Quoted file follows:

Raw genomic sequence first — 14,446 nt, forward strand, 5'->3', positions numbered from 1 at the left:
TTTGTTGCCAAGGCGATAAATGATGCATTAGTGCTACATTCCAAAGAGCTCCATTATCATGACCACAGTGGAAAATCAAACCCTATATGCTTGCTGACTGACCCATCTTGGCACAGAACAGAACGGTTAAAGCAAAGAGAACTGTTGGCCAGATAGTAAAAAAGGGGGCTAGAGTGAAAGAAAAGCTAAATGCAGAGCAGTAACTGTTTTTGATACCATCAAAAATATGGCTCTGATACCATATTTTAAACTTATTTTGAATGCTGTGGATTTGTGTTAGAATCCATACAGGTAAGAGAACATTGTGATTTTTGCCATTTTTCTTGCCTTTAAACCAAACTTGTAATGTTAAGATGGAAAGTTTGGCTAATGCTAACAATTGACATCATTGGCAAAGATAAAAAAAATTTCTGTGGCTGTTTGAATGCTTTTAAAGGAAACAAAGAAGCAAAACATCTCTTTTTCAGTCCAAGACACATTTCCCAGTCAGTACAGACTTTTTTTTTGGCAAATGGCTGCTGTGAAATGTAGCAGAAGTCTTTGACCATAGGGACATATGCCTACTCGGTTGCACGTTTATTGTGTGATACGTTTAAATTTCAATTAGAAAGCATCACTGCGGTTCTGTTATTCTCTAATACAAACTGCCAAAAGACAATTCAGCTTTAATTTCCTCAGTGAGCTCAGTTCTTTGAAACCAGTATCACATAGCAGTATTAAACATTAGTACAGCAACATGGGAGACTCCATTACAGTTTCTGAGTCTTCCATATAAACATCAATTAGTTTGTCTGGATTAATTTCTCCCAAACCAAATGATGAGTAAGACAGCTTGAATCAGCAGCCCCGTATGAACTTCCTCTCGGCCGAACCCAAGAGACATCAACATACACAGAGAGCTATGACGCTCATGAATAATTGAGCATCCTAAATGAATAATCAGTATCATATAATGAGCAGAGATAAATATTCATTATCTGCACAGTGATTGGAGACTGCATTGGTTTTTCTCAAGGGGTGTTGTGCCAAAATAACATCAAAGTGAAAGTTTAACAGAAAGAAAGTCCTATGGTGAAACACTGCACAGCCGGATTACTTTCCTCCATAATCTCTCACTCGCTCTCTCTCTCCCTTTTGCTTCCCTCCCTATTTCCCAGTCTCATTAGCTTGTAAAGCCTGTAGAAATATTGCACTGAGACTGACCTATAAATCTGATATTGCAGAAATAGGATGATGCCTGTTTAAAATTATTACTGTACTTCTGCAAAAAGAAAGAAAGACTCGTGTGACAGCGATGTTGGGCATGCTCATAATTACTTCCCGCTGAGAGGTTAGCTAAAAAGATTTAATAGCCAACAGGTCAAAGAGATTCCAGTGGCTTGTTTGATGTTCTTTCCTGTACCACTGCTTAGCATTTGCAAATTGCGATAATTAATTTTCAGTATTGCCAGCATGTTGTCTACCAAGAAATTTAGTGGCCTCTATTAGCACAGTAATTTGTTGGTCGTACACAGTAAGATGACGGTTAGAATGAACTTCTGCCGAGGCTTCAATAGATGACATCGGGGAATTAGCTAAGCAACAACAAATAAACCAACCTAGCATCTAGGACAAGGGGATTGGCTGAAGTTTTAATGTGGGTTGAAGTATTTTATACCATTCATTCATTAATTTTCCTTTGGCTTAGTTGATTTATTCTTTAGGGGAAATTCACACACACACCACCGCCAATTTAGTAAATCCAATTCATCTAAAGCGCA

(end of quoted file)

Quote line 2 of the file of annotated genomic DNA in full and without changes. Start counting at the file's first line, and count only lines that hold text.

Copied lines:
TTTGTTGCCAAGGCGATAAATGATGCATTAGTGCTACATTCCAAAGAGCTCCATTATCATGACCACAGTGGAAAATCAAACCCTATATGCTTGCTGACTGACCCATCTTGGCACAGAACAGAACGGTTAAAGCAAAGAGAACTGTTGGCCAGATAGTAAAAAAGGGGGCTAGAGTGAAAGAAAAGCTAAATGCAGAGCAGTAACTGTTTTTGATACCATCAAAAATATGGCTCTGATACCATATTTTAAACTTATTTTGAATGCTGTGGATTTGTGTTAGAATCCATACAGGTAAGAGAACATTGTGATTTTTGCCATTTTTCTTGCCTTTAAACCAAACTTGTAATGTTAAGATGGAAAGTTTGGCTAATGCTAACAATTGACATCATTGGCAAAGATAAAAAAAATTTCTGTGGCTGTTTGAATGCTTTTAAAGGAAACAAAGAAGCAAAACATCTCTTTTTCAGTCCAAGACACATTTCCCAGTCAGTACAGACTTTTTTTTTGGCAAATGGCTGCTGTGAAATGTAGCAGAAGTCTTTGACCATAGGGACATATGCCTACTCGGTTGCACGTTTATTGTGTGATACGTTTAAATTTCAATTAGAAAGCATCACTGCGGTTCTGTTATTCTCTAATACAAACTGCCAAAAGACAATTCAGCTTTAATTTCCTCAGTGAGCTCAGTTCTTTGAAACCAGTATCACATAGCAGTATTAAACATTAGTACAGCAACATGGGAGACTCCATTACAGTTTCTGAGTCTTCCATATAAACATCAATTAGTTTGTCTGGATTAATTTCTCCCAAACCAAATGATGAGTAAGACAGCTTGAATCAGCAGCCCCGTATGAACTTCCTCTCGGCCGAACCCAAGAGACATCAACATACACAGAGAGCTATGACGCTCATGAATAATTGAGCATCCTAAATGAATAATCAGTATCATATAATGAGCAGAGATAAATATTCATTATCTGCACAGTGATTGGAGACTGCATTGGTTTTTCTCAAGGGGTGTTGTGCCAAAATAACATCAAAGTGAAAGTTTAACAGAAAGAAAGTCCTATGGTGAAACACTGCACAGCCGGATTACTTTCCTCCATAATCTCTCACTCGCTCTCTCTCTCCCTTTTGCTTCCCTCCCTATTTCCCAGTCTCATTAGCTTGTAAAGCCTGTAGAAATATTGCACTGAGACTGACCTATAAATCTGATATTGCAGAAATAGGATGATGCCTGTTTAAAATTATTACTGTACTTCTGCAAAAAGAAAGAAAGACTCGTGTGACAGCGATGTTGGGCATGCTCATAATTACTTCCCGCTGAGAGGTTAGCTAAAAAGATTTAATAGCCAACAGGTCAAAGAGATTCCAGTGGCTTGTTTGATGTTCTTTCCTGTACCACTGCTTAGCATTTGCAAATTGCGATAATTAATTTTCAGTATTGCCAGCATGTTGTCTACCAAGAAATTTAGTGGCCTCTATTAGCACAGTAATTTGTTGGTCGTACACAGTAAGATGACGGTTAGAATGAACTTCTGCCGAGGCTTCAATAGATGACATCGGGGAATTAGCTAAGCAACAACAAATAAACCAACCTAGCATCTAGGACAAGGGGATTGGCTGAAGTTTTAATGTGGGTTGAAGTATTTTATACCATTCATTCATTAATTTTCCTTTGGCTTAGTTGATTTATTCTTTAGGGGAAATTCACACACACACCACCGCCAATTTAGTAAATCCAATTCATCTAAAGCGCA